10. 10. Preeminence of classical Journals <ul><li>Eigenfactor and SJR apply to corpuses giving priority to classical journals implying a subscription or a strong embargo </li></ul><ul><li>On the contrary, co-citation networks conceptors refer to Open Access corpuses </li></ul>
  11. 11. Impact of OAI type Publications <ul><li>Citebase (Univ. Southampton, S.Harnad & T.Brody) and CiteseerX (Univ. Pennsylvania) suggest three citations levels: </li></ul><ul><ul><li>References cited by a « parent » article </li></ul></ul><ul><ul><li>Shared references </li></ul></ul><ul><ul><li>References citing simultaneously the « parent » item and other items </li></ul></ul>
  12. 12. Aftermath of co-citations <ul><li>Cartography of Subject Areas </li></ul><ul><li>Amplification and optimal visibility generated by Open Access </li></ul><ul><li>Disciplinary interlinking </li></ul>
  13. 13. Aftermath of co-citations <ul><li>Thin granularity, nominative, at least at the Lab level </li></ul><ul><li>Setting aside the popularity of Journals, which are just globally anonymous document types </li></ul><ul><li>Focusing on the actors of the research </li></ul>
  14. 14. Aftermath of co-citations <ul><li>Author, circumscribed in a Lab team, at a period p </li></ul><ul><li>Lab team which may be included in one or several communities, appearing through graphs or maps </li></ul><ul><li>Analogy with the Research Front Maps of ISI’s ScienceWatch </li></ul>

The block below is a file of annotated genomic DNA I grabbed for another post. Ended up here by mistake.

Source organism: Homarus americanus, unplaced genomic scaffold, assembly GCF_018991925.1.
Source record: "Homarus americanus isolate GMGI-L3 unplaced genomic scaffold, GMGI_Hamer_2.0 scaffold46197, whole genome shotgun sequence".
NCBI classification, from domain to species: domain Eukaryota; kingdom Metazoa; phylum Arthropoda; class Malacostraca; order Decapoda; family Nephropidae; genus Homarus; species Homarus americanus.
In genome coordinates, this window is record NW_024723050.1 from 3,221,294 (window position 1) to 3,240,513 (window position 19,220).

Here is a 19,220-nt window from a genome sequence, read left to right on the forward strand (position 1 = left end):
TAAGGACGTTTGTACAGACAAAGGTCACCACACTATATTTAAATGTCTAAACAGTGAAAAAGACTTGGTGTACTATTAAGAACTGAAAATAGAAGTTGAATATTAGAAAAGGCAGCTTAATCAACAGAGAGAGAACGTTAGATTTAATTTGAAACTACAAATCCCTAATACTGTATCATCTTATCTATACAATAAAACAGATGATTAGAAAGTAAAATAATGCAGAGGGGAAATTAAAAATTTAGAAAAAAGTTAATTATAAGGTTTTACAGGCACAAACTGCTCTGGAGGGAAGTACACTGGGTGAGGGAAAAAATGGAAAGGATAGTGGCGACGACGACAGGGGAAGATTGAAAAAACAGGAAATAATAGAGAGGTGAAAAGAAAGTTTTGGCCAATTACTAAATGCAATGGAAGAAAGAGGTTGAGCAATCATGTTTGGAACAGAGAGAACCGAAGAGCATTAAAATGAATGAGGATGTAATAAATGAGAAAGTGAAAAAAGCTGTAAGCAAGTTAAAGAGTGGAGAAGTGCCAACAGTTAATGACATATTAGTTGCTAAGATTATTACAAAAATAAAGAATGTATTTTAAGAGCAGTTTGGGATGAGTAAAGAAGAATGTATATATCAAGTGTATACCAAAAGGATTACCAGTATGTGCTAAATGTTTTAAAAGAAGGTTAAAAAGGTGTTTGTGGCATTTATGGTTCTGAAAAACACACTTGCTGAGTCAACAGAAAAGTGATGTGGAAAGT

15. 15. Data about Research « actors » <ul><li>Moderate the raw effects of the basic H-Index. See chiefly Harzing’s suggestions: </li></ul><ul><ul><li>Consider articles positioned under the H level, i mprove on the H-index by giving more weight to recent articles, thus rewarding academics who maintain a steady level of activity. </li></ul></ul><ul><ul><li>Adjust the H according to the number of authors contributing to an article </li></ul></ul>
  16. 16. Weighting factors <ul><li>According to disciplines, variation of </li></ul><ul><ul><li>The mean citation rate </li></ul></ul><ul><ul><li>The mean annual number of publications </li></ul></ul><ul><li>Unawareness of the effective contribution of each author to a publication </li></ul>
  17. 17. Combination of both models <ul><li>Random walk </li></ul><ul><li>+ </li></ul><ul><li>Co-citation </li></ul><ul><ul><li>How to adapt an H to a Hub , a cluster of authors and publications ? </li></ul></ul><ul><ul><li>How to dispatch that new H on a scale adapted to each author who contributes to its calculation ? </li></ul></ul>
  18. 18. By way of conclusion: an hypothesis <ul><li>To be assessed: </li></ul><ul><ul><li>Inside a node of international and transdisciplinary co-citations </li></ul></ul><ul><ul><li>Making reference to the OAI net of articles as such </li></ul></ul><ul><ul><li>And not to closed corpuses of journals </li></ul></ul>
  19. 19. I.F., H and… Copernic <ul><li>Instead of beeing assessed </li></ul><ul><ul><li>In the precinct of a research unit or of an institution </li></ul></ul><ul><ul><li>In relation to a journal as such </li></ul></ul><ul><li>Combine both alternative models </li></ul><ul><li>For a copernician ®evolution of evaluation </li></ul>